Lonely and sadly one night in November
I laid down my weary head in search of repose
On my wallet of straw, which I long shall remember;
Tired and weary I fell into a doze.
Tired from working hard
Down in the labour yard,
Night brought relief to my sad, aching brain.
Locked in my prison cell,
Surely an earthly hell,
I fell asleep and began for to dream.
I dreamt that I stood on the green fields of Erin,
In joyous meditation that victory was won.
Surrounded by comrades, no enemy fearing,
“Stand,” was the cry, “every man to his gun.”
On came the Saxons then,
Fighting our Fenian men,
Soon they’ll reel back from our piked volunteers.
Loud was the fight and shrill,
Wexford and Vinegar Hill,
Three cheers for Father Murphy and the bold cavaliers.
I dreamt that I saw our gallant commander
Seated on his charger in gorgeous array,
He wore green trimmed with gold and a bright shining sabre
On which sunbeams of Liberty shone brightly that day.
“On,” was the battle cry,
“Conquer this day or die,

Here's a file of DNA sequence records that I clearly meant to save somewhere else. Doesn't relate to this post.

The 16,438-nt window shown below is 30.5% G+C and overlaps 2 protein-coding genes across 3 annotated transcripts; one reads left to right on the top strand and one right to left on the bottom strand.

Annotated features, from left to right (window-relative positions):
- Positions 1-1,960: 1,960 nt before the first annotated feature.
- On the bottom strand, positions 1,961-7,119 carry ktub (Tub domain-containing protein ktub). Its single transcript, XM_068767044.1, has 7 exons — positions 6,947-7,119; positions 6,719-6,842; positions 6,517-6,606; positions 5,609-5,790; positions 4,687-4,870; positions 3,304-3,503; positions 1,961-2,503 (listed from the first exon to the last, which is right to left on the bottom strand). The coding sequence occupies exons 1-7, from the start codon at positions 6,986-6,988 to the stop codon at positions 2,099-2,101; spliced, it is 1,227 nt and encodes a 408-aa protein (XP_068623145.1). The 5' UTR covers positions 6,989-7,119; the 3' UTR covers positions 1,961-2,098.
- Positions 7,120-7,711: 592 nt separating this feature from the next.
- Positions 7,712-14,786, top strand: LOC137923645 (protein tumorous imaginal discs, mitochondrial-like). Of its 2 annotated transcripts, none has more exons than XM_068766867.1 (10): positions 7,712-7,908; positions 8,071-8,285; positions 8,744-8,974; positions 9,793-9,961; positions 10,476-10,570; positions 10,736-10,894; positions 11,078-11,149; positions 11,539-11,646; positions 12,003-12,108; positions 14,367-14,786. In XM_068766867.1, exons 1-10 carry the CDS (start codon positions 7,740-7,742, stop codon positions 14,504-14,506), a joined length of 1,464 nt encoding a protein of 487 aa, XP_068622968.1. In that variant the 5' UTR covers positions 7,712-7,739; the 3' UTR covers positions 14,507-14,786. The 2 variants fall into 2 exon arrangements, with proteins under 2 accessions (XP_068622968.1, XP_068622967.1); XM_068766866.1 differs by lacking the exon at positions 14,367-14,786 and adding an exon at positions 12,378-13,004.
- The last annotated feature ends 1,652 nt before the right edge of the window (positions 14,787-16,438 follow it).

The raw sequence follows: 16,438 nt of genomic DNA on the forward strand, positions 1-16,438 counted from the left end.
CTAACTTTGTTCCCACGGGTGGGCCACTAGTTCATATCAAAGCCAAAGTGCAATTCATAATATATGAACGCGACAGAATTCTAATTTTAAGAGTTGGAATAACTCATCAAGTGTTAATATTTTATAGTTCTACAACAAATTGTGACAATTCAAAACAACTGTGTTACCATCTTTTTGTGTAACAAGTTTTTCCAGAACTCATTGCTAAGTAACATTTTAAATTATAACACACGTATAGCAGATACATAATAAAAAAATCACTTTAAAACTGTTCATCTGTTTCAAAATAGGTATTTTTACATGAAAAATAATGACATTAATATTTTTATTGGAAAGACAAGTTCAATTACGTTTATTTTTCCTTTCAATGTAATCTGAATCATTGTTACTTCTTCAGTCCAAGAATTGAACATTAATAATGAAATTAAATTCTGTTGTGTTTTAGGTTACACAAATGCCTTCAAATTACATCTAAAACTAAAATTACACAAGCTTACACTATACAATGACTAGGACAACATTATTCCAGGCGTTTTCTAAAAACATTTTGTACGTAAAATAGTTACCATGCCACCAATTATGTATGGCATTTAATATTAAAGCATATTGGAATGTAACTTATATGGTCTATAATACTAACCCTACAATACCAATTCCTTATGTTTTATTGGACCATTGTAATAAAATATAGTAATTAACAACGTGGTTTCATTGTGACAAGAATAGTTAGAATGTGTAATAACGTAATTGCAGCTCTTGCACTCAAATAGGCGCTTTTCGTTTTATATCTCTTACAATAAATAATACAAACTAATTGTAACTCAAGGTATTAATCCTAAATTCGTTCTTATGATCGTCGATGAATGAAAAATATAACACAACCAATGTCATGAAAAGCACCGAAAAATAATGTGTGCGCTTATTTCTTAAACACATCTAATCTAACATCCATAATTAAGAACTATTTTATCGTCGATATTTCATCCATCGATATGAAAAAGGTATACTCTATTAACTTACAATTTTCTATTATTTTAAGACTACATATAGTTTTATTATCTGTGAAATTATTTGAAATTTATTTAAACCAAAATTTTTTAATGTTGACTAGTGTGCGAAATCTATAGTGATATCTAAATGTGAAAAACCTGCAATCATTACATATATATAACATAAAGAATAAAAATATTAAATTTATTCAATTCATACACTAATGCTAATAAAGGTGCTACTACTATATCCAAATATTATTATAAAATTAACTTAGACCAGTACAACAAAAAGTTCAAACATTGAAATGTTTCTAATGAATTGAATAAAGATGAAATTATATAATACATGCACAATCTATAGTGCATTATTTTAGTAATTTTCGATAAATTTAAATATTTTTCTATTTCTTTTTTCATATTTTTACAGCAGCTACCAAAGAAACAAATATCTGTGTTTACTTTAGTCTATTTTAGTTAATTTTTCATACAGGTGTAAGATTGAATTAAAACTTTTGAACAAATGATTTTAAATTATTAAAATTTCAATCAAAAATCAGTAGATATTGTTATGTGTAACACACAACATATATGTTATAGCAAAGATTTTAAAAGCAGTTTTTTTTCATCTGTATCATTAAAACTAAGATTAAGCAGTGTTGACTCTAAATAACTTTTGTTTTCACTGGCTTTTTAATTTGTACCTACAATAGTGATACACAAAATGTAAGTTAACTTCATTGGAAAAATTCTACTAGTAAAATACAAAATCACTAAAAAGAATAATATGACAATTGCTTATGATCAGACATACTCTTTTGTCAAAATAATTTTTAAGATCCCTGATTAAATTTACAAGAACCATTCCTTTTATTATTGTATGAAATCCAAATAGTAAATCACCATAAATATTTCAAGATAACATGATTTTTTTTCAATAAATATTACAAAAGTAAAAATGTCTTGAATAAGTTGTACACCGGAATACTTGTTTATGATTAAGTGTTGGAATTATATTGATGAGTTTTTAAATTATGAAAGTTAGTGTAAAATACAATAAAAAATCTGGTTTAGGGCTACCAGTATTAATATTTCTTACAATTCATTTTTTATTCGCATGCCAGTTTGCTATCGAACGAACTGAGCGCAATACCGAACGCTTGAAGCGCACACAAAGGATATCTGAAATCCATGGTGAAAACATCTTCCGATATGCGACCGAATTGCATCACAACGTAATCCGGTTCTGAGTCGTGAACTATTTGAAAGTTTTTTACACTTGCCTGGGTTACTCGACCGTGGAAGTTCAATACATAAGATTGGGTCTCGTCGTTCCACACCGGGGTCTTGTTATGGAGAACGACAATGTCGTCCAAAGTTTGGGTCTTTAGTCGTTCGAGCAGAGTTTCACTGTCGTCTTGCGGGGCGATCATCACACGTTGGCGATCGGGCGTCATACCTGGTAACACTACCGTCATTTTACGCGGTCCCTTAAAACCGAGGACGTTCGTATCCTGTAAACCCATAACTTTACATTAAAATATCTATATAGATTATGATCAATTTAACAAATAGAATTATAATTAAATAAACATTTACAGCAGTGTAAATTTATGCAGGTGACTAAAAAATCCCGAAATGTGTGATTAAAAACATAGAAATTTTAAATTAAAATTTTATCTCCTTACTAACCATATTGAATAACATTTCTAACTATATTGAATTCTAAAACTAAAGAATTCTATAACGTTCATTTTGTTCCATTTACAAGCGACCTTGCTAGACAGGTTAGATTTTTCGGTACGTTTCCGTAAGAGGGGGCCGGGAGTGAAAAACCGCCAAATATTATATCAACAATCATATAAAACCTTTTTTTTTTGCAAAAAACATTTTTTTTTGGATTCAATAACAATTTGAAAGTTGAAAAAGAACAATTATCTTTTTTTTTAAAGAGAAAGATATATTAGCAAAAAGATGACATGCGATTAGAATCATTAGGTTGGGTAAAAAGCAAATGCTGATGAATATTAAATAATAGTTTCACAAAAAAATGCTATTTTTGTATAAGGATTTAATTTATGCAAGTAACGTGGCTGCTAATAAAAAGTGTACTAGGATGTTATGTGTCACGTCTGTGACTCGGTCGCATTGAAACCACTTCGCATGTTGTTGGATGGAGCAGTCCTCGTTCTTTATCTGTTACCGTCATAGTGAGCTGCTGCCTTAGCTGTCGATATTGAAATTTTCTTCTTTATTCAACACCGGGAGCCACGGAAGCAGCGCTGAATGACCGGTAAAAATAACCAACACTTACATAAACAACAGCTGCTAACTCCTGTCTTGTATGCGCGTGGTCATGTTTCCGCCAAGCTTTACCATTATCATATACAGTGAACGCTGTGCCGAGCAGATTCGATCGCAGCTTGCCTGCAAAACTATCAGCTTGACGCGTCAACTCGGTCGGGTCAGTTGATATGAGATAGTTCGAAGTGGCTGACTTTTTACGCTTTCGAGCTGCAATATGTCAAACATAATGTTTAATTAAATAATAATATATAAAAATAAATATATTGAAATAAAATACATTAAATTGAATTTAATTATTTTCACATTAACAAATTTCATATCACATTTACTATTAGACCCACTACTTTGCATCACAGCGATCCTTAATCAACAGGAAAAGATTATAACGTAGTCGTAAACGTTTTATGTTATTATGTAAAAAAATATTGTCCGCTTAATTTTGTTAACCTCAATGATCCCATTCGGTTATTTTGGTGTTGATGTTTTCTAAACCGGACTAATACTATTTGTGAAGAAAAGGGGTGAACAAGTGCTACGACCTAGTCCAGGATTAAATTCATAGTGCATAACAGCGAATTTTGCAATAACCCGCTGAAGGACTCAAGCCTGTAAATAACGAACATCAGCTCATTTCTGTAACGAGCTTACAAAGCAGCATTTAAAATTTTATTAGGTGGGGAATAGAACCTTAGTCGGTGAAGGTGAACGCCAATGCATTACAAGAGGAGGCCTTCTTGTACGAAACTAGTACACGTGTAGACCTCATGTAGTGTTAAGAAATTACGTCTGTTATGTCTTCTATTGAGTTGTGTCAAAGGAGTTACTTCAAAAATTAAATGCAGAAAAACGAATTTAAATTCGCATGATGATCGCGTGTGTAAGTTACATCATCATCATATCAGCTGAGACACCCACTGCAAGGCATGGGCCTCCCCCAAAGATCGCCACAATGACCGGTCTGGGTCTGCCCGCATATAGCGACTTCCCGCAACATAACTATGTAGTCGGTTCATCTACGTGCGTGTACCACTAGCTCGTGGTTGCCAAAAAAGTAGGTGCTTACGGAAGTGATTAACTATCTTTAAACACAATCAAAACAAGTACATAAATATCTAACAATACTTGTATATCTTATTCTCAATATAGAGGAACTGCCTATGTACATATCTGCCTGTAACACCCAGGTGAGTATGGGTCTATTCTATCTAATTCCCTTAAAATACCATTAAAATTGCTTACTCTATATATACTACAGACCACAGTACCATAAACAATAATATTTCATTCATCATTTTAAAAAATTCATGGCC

Sons of Hibernia, fight for Liberty!
Show neither fear nor dread,
Strike at the foeman’s head,
Cut down horse, foot, and artillery!”
I dreamt that the night was quickly advancing,
I saw the dead and dying on the green crimson plain.
Comrades I once knew well in death’s sleep reposing,
Friends that I once loved but shall ne’er see again.
The green flag was waving high
Under the bright blue sky,
And each man was singing most gloriously.
“Come from your prison, Bourke,
We Irishmen have done our work,
God has been with us, and old Ireland is free.”
I dreamt I was homeward, back over the mountain track,
With joy my mother fainted and gave a loud scream.
With the shock I awoke, just as the day had broke,
And found myself an exile, and ’twas all but a dream.
A. B. Paterson (editor), The Old Bush Songs, Sydney: Angus and Robertson, 1905, pp. 129-130